My Artistic Influences

Swiss Topography, as described by cartographer Eduard Imhof, is the earliest and greatest influence on my work. As a geography student, I became familiar with Swiss topographic quadrangles. Today, my work is a minimalist variation of Swiss-style topography.
General Map of Switzerland
I patterned the basic content of The Essential Geography after the 1:300,000-scale General Map of Switzerland, made by the Swiss Federal Office of Topography (detailed here). If you removed the contours and rock illustrations from this work, the design would look something like that of The Essential Geography, with similarities in type-placement style and color scheme.
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Though Swiss-style topographic maps are geographical by nature, and have given the Swiss and other Europeans an informational foundation on which to build societal appreciation of geography, they focus on abundant detail and locational precision, rather than on geographic clarity through apparent simplicity, a distinguishing characteristic of my work.
 
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Raven One World
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Working as Raven Maps, Stuart Allan acquainted me with the idea that cartographers can be artists and cartography can be beautiful. (Raven's One World shown here)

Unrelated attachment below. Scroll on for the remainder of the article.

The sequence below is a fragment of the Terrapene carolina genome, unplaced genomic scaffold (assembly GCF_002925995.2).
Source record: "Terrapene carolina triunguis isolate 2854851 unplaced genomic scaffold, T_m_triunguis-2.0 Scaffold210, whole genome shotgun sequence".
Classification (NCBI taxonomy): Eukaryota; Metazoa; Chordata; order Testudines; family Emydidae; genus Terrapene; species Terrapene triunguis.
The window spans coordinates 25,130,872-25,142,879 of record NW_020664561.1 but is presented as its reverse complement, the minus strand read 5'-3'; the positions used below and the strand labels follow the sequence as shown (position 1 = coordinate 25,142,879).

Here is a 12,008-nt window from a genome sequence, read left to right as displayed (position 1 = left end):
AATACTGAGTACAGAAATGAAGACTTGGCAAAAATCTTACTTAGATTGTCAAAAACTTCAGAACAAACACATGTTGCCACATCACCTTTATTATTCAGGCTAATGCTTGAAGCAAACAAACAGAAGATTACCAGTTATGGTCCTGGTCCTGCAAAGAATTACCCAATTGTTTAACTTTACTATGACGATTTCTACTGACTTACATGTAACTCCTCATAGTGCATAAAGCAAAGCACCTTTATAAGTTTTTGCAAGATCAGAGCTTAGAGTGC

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Yuletide Camellia
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Botanical painting: Inspiration for The Essential Geography's new terrain image came from a vision I had of my cartography draped over a terrain image that had been watercolor painted at the skill level of a professionally-trained botanical illustrator. To realize my vision, I pursued it tirelessly for four years. (Shown here, Yuletide Camellia by Jeanne Debons) 
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Painting: Chief by Robert Bateman
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Though originally inspired by botanical art, the work of Canadian wildlife painter, Robert Bateman, also influences the style of the Version 4.4 terrain image. Bateman’s work draws the eye to form and space, in part by emphasizing broad strokes. This was the ideal style for a terrain image draped with 1000's of type labels and countless miles of roads. (Shown here: Bateman's Chief).
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Oz Clarke’s New Wine Atlas features “unique panoramic maps of the world’s great vineyard areas,” hand painted by Keith Gage and Sue Gage. The oblique-view maps in the Oz Clarke atlas capture geographic character, and inspire me to do the same.
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